Although it was funded and established in a 2004 bond vote, Catalina Regional Park is stuck in limbo.

Pima County is still holding on to about about $680,000 in bond money meant to build the 260-acre facility into an equestrian center with birding and hiking trails, a dog park, sports fields, a community garden and a native plant rehabilitation area.

Volunteer KathyAnne Whittemore said she's frustrated that the county has not moved forward.

"What is disappointing is that we've shown in very good faith what we were willing to do out there," she said. We aren't getting answers from the county."

The county closed the park - which it never officially opened - at 4135 E. Trotter Place, in 2009, leaving only its trails and parking lot open while running the facility with a skeleton staff. Since then, volunteers have handled the park's maintenance and upkeep. Volunteers regularly pull weeds, trim plants and paint and repair structures.

A squad of nearly 60 volunteers, known as Friends of Catalina Regional Park, regularly cleans the park and takes on projects, including painting and facility restorations.

The park, a project of Pima County Natural Resources, Parks and Recreation and the Pima County Regional Flood Control District, is on two miles on the Cañada del Oro Wash near the Pinal County line.

Kerry Baldwin, the county's natural resources division manager, said the delays are due to the county's economic struggles.

"A number of projects at the county level went into a suspended state for a while because of the turnaround in the economy," Baldwin said.

"The money allocated for the park is still there, and the hope at some point is that we put money down on the ground for the park elements the community supported."

Projects will include ramadas and a basketball court, turf grass and a restroom complex.

Baldwin said the county will not spend the bond funds until it finds between $160,000 and $170,000 in the annual budget to operate and maintain the park.

Baldwin said he expects the county to start building the park by 2019, and to possibly begin the work as early as next year.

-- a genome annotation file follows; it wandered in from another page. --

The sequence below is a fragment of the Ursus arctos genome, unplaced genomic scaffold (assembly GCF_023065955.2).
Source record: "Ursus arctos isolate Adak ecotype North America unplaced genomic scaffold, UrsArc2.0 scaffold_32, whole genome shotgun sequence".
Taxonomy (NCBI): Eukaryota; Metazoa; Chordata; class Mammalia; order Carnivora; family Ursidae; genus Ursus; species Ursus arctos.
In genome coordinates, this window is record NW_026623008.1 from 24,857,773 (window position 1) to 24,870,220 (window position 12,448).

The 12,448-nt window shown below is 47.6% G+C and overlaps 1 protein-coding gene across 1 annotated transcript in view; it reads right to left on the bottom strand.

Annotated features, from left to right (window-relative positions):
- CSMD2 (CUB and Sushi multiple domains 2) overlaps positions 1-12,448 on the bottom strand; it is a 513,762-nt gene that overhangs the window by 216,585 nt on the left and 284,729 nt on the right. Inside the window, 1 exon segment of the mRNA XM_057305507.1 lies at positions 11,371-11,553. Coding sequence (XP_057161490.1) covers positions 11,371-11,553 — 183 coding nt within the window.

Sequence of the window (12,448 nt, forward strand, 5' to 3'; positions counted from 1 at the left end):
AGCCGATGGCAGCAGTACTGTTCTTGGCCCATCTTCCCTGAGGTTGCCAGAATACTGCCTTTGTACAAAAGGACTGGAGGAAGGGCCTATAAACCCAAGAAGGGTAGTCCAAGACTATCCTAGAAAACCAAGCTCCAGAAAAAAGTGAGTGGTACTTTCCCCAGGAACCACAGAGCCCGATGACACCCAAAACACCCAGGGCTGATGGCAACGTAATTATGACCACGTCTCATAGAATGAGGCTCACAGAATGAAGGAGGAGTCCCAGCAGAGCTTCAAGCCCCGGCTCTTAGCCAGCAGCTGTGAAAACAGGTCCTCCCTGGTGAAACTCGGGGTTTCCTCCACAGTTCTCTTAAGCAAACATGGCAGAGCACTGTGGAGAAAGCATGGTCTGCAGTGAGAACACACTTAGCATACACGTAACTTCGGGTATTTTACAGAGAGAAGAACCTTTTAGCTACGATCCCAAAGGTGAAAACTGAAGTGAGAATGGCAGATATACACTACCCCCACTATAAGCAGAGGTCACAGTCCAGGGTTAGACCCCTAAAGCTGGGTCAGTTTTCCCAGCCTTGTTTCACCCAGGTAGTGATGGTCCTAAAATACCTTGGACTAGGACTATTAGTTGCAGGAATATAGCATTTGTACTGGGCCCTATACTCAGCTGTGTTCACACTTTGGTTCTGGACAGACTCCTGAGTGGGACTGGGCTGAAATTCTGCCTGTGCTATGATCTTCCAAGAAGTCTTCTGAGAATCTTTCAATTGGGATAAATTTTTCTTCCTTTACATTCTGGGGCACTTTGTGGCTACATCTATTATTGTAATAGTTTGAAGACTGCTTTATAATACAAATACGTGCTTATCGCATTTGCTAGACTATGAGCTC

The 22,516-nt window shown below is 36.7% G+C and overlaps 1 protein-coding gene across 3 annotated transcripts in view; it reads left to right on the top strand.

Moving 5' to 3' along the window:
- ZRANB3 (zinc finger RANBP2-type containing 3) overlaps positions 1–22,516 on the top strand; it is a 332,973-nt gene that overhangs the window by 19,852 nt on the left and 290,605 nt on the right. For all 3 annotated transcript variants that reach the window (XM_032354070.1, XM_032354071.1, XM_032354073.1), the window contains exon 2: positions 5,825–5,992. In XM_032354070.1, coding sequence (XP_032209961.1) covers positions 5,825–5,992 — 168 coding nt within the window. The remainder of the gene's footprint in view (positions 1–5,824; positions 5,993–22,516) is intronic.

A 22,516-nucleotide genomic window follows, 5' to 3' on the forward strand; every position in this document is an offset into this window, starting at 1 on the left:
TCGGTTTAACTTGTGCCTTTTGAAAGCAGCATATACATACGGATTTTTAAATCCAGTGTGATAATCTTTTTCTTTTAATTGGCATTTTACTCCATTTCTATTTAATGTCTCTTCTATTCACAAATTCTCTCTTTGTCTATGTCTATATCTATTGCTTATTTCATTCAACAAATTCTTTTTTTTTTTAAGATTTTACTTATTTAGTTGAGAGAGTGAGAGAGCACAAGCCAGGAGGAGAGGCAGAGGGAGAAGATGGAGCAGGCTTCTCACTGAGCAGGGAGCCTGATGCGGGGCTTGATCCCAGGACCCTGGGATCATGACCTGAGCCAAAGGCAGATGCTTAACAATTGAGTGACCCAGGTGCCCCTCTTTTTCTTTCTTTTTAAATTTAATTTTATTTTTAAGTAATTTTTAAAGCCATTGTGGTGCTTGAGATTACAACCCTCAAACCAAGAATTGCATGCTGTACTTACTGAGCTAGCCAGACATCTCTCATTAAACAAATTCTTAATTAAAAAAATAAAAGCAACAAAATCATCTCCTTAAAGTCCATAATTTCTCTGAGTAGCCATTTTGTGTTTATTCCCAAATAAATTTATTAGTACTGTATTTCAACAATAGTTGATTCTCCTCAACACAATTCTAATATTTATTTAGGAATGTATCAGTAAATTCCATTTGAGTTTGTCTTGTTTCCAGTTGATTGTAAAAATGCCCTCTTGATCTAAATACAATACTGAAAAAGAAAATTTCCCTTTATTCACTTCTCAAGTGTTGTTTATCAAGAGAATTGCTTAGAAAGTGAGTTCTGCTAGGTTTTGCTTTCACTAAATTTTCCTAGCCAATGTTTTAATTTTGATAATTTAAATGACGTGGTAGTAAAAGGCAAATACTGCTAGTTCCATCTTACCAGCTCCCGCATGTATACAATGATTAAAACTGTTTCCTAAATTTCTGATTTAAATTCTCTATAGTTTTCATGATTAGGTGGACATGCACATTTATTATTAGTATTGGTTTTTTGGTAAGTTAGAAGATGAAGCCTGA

"I would expect it to be completed before that time," Baldwin said, noting that bond projects can take as long as 15 years to get started.

"A lot of the work for it is ready to go," Baldwin said. "Once they approve the money it could be built pretty fast."

One of the unofficial leaders of the volunteer group is Martha Anderson, 66, who said the group works hard to show the county they are committed to the park.

"We're trying to get attention called to the park," she said. "Having seen the temporary (fiscal 2013-14) budget and that nothing was planned for us at all was incredibly discouraging. We're doing projects and trying to take care of the park with no financial help."

Anderson said the group feels as though the county has left it out to dry.

"No one cares," she said. "They've done nothing to the park. It's never had any funding whatsoever. The place has gotten more and more blighted because nothing was done to it."

She added, "It was a fire hazard, with weeds of every kind down here."

Baldwin said the county has worked to explain the park's slow development to residents.

"It would be nice if they had real concerns that they would bring them to us," Baldwin said. "I think we're really talking about a smaller group of individuals. We're constrained based on what capabilities we have, and we've tried to explain that to them. Some of them just don't accept that we do the best we can."

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Contact reporter Phil Villarreal at 573-4130 or